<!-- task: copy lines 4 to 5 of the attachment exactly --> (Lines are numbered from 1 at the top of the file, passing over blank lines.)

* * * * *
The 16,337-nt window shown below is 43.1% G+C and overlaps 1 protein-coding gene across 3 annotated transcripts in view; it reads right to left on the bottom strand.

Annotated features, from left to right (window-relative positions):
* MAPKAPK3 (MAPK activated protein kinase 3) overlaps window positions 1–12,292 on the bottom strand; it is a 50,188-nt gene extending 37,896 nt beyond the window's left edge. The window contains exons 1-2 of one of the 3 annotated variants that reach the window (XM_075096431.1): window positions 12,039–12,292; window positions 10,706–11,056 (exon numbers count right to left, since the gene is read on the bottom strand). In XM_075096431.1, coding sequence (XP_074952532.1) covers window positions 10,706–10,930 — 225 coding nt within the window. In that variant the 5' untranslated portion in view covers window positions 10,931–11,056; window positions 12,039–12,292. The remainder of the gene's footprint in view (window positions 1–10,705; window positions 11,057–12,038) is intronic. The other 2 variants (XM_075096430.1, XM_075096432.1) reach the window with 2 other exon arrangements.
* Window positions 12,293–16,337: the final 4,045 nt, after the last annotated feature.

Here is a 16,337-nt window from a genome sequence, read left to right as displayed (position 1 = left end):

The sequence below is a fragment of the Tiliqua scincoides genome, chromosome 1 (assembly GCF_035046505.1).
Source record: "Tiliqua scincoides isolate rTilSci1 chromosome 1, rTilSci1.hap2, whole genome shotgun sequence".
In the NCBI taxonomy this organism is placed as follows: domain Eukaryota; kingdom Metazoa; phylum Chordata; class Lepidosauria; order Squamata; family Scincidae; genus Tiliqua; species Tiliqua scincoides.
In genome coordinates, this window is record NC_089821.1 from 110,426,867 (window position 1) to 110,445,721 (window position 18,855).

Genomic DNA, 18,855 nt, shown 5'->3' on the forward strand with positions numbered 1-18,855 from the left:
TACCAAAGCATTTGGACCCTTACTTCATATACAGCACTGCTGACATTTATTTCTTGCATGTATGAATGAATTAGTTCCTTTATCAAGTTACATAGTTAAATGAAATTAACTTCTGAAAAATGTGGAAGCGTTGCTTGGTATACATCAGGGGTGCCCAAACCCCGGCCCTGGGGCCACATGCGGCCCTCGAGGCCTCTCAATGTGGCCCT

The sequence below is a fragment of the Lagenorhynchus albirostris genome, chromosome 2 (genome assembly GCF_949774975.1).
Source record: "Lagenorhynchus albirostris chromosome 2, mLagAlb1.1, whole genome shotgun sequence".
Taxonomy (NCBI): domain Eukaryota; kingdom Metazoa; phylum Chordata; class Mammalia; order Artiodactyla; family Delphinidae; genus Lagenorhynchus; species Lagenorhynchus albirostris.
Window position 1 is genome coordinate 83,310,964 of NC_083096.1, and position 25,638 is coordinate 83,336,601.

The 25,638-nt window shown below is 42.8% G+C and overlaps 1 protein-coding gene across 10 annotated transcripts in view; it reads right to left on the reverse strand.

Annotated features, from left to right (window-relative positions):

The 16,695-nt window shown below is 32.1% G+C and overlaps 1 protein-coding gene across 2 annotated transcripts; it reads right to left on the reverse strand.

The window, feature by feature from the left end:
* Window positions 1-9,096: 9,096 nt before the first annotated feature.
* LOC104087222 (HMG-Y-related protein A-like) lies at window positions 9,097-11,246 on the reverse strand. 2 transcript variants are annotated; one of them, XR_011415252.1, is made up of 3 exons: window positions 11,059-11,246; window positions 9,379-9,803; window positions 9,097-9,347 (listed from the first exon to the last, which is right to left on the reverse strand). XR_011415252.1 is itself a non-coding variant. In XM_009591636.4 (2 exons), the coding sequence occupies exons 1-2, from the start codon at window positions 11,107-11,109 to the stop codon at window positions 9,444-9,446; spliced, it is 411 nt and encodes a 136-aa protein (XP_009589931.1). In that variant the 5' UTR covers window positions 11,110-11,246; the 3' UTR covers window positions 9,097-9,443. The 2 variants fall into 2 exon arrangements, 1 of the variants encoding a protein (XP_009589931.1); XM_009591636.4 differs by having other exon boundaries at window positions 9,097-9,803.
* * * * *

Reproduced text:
* Window positions 12,293–16,337: the final 4,045 nt, after the last annotated feature.

Here is a 16,337-nt window from a genome sequence, read left to right as displayed (position 1 = left end):